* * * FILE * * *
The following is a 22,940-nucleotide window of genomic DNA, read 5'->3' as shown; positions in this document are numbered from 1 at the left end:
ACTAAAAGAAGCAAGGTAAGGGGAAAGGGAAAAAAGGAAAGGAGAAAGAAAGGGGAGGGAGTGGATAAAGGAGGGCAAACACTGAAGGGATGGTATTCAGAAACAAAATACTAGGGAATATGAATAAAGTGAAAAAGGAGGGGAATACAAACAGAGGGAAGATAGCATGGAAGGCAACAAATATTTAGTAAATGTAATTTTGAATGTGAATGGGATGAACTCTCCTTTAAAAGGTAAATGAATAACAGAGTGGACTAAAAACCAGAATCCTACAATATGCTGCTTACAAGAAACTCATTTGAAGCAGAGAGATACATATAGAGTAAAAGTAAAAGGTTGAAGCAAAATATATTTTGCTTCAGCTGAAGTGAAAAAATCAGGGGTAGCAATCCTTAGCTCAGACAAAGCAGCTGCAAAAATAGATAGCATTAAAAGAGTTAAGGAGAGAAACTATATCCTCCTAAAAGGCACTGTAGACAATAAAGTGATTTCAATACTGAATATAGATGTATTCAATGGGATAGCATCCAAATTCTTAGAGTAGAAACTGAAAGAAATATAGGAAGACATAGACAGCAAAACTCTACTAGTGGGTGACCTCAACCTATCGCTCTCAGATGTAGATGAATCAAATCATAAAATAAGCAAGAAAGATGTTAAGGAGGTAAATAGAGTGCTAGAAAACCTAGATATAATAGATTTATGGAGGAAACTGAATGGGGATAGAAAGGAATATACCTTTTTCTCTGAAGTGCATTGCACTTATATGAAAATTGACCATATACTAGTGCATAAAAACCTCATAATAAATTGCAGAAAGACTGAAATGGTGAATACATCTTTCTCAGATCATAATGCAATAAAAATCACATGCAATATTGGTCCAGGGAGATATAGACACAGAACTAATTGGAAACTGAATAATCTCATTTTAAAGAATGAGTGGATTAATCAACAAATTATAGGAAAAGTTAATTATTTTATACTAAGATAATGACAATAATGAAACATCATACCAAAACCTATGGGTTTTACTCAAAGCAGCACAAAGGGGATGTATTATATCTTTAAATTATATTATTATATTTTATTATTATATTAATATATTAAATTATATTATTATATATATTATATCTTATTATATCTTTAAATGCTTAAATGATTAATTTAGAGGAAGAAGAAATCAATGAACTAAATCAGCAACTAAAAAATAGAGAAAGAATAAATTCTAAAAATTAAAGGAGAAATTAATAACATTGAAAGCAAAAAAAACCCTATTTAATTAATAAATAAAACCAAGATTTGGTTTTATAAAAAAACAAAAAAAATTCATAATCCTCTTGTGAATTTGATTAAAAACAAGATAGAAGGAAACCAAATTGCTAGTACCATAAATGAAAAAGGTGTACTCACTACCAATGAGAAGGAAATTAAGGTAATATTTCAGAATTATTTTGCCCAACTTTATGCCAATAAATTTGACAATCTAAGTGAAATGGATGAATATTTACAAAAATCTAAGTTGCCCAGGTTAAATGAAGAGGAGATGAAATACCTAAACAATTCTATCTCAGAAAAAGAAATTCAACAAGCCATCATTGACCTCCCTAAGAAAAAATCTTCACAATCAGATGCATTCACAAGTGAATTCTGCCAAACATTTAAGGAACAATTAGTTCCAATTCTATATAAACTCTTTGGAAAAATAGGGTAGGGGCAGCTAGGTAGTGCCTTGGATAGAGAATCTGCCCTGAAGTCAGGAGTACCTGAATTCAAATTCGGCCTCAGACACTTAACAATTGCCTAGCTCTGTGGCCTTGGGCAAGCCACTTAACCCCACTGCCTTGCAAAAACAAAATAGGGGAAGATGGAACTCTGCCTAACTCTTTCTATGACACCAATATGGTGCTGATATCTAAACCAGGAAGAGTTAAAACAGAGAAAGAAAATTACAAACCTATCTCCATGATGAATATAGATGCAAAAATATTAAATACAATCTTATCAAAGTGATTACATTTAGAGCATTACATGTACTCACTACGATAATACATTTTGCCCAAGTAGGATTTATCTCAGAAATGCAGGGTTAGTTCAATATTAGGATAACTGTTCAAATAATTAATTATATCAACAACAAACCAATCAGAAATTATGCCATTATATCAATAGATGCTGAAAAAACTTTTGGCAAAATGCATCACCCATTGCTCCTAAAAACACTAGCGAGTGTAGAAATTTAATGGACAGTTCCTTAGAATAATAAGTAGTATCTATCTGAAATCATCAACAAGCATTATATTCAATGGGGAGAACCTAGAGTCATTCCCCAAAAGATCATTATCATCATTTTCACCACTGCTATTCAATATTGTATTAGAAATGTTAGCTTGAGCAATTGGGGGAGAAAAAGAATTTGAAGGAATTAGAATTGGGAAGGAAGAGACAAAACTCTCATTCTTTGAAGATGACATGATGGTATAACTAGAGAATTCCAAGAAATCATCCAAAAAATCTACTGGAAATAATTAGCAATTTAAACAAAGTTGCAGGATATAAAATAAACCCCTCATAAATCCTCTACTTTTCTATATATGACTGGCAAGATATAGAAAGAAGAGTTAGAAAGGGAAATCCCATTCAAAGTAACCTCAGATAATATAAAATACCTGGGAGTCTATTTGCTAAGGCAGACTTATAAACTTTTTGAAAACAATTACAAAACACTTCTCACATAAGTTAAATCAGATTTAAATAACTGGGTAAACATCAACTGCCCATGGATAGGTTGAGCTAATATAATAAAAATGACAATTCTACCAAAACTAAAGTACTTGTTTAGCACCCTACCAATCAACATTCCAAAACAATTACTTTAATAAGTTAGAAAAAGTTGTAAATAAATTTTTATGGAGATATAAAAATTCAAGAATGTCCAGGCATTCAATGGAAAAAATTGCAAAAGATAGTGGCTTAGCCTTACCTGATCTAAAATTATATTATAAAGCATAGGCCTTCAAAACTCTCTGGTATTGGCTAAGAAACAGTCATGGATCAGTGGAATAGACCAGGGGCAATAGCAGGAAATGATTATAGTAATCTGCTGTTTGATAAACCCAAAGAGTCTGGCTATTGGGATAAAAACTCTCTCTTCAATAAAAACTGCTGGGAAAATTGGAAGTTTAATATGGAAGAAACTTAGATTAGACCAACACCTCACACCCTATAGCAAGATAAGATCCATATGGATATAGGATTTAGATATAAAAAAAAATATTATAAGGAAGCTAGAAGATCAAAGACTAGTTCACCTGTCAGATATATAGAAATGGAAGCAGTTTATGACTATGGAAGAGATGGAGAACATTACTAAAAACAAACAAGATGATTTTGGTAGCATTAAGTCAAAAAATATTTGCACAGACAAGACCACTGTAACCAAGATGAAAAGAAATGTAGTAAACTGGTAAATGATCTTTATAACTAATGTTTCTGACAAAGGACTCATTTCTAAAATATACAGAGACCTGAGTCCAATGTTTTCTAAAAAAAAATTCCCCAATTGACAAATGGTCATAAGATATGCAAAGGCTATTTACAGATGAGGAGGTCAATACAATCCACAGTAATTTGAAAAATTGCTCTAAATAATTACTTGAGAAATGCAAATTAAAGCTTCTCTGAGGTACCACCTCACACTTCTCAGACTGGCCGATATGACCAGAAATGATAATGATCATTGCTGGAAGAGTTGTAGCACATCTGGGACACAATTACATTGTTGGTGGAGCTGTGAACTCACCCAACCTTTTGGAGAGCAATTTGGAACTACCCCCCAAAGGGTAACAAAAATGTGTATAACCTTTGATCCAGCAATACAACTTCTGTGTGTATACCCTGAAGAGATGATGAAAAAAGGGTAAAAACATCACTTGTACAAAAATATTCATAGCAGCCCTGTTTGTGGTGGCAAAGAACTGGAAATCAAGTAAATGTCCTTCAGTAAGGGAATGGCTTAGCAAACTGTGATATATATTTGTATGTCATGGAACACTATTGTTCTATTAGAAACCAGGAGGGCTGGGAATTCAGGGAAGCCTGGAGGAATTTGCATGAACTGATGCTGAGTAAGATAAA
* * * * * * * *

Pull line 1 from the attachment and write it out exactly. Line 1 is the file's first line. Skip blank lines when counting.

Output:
The following is a 22,940-nucleotide window of genomic DNA, read 5'->3' as shown; positions in this document are numbered from 1 at the left end: